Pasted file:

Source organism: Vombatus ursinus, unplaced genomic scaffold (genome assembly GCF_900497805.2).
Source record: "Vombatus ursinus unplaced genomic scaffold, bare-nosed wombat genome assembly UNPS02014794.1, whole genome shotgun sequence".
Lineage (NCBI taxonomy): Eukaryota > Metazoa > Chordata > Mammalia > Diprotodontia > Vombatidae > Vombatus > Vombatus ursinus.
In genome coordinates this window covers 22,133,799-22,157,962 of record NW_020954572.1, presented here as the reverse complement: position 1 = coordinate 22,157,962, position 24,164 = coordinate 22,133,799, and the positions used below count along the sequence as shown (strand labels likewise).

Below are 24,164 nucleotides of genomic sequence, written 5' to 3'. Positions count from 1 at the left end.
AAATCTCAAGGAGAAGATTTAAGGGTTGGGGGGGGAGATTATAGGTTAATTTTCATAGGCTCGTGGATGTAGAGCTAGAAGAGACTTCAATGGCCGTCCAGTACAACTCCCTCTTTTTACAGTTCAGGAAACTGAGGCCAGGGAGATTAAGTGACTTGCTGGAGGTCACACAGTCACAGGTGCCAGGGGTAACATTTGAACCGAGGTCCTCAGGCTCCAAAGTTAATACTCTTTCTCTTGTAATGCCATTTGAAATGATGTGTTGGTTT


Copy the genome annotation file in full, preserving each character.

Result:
Source organism: Vombatus ursinus, unplaced genomic scaffold (genome assembly GCF_900497805.2).
Source record: "Vombatus ursinus unplaced genomic scaffold, bare-nosed wombat genome assembly UNPS02014794.1, whole genome shotgun sequence".
Lineage (NCBI taxonomy): Eukaryota > Metazoa > Chordata > Mammalia > Diprotodontia > Vombatidae > Vombatus > Vombatus ursinus.
In genome coordinates this window covers 22,133,799-22,157,962 of record NW_020954572.1, presented here as the reverse complement: position 1 = coordinate 22,157,962, position 24,164 = coordinate 22,133,799, and the positions used below count along the sequence as shown (strand labels likewise).

Below are 24,164 nucleotides of genomic sequence, written 5' to 3'. Positions count from 1 at the left end.
AAATCTCAAGGAGAAGATTTAAGGGTTGGGGGGGGAGATTATAGGTTAATTTTCATAGGCTCGTGGATGTAGAGCTAGAAGAGACTTCAATGGCCGTCCAGTACAACTCCCTCTTTTTACAGTTCAGGAAACTGAGGCCAGGGAGATTAAGTGACTTGCTGGAGGTCACACAGTCACAGGTGCCAGGGGTAACATTTGAACCGAGGTCCTCAGGCTCCAAAGTTAATACTCTTTCTCTTGTAATGCCATTTGAAATGATGTGTTGGTTT